During chewing, food releases certain chemicals that enter the nose and activate olfactory receptors in the nose. They work in coordination with the taste buds to identify the actual taste of the food. Lateral wall of the nasal cavity with the location of the nasal turbinates and their continuation with the vestibule An oval bony chamber of the inner ear, part of the bony labyrinth. It is continuous with the anterior bony cochlea and semicircular posterior ducts. The vestibule contains two communicating bags (utricles and saccules) of the balancing apparatus. The oval window on its side wall is occupied by the base of the middle ear stirrups. Ear: anterior anatomy and nasopharyngeal nasopharynx The upper part of the pharynx is behind the nose and above the soft palate. The nasopharynx is the posterior extension of the nasal cavities and has a respiratory function. Pharynx: posterior anatomy After ten weeks, the cells differentiate into muscle, cartilage and bone.
Problems at this stage of development can cause birth defects such as choanal atresia (missing or closed passage), facial cleft and nasal dysplasia (defective or incomplete development) or, extremely rarely, polyrrhinia, the formation of a double nose.  Schematic representation of the external nose with external nasal cues, its bone and cartilaginous components, and the anterior nasal opening Some people opt for cosmetic surgery (called rhinoplasty) to change the appearance of their nose. Nasal piercings, such as in the nostril, septum or bridge, are also common. In some Asian countries, such as China, Japan, South Korea, Malaysia, Thailand and Bangladesh, rhinoplasty is often performed to produce a more developed nasal bridge or “high nose”.  Similarly, “DIY nose lifts” have become popular in the form of reusable cosmetics and are sold in many Asian countries such as China, Japan, South Korea, Taiwan, Sri Lanka and Thailand.    A raised nose was a common ideal of beauty in many Asian cultures, dating back to the beauty ideals of ancient China and India.   The nose supports many bodily functions, ranging from the vital process of breathing to improving flavor. The nasal cavity is divided by the nasal septum into two cavities, each accessible through an external nostril.   The division into two cavities allows the nasal cycle to function, which slows down the process of conditioning the inhaled air.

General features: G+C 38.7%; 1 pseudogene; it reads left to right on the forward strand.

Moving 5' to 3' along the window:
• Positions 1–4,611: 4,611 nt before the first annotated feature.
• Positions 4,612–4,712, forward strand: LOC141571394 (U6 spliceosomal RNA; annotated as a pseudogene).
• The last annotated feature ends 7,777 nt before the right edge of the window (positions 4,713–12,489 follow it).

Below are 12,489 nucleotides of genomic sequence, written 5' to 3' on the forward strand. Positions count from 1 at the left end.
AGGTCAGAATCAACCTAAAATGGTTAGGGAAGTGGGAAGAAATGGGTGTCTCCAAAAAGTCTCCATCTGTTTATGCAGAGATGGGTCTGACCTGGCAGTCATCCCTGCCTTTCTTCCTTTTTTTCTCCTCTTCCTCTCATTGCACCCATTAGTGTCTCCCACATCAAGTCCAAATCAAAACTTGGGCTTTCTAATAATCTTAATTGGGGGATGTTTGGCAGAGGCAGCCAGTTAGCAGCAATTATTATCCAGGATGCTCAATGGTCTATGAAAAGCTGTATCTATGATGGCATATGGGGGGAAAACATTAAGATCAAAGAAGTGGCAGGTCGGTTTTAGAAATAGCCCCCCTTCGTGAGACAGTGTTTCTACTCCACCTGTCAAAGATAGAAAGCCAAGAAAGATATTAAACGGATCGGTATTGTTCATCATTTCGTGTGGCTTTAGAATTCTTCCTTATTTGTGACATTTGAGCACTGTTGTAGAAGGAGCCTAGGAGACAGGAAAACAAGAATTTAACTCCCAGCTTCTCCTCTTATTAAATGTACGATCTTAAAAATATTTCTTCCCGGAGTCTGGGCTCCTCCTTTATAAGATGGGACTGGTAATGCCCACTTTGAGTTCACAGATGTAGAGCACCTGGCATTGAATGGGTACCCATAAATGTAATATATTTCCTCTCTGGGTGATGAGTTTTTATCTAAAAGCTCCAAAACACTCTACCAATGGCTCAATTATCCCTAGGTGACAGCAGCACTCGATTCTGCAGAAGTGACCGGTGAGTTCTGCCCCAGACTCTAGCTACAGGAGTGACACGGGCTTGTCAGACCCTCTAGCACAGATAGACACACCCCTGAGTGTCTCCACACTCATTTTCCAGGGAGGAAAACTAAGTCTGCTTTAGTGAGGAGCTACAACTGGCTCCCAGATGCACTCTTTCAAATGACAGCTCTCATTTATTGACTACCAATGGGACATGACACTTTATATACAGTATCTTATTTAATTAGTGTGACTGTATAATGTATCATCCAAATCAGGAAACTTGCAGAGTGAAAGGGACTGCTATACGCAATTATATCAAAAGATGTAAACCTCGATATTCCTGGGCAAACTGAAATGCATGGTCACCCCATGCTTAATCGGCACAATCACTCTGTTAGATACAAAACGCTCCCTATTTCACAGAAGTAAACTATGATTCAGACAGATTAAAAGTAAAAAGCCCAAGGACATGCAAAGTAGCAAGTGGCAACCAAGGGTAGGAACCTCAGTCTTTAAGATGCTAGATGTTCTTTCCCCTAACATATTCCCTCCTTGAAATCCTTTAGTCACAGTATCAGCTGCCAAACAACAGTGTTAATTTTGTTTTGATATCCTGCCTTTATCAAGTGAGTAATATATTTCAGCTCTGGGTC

At the back of the nasal cavity, there are two openings, called choane (also posterior nostrils), that give access to the nasopharynx and the rest of the airways.  Blood supply to the nose is through the branches of the eye, the maxillary and facial arteries – branches of the carotid arteries. The branches of these arteries anastomose to the plexuses in and under the nasal mucosa.  In the septum area, the Kiesselbach plexus is a common site of nosebleeds. The nose allows you to make perfumes of what is happening in the world around you. Just as your eyes give you information through sight and your ears help you hear, you can use your nose to find out what‘s going on by smell. It does this with the help of many parts hidden deep in your nasal cavity and head. The nasal septum, the flat cartilage plate in the middle nose, may be damaged and pushed left or right, or the nose may become crooked.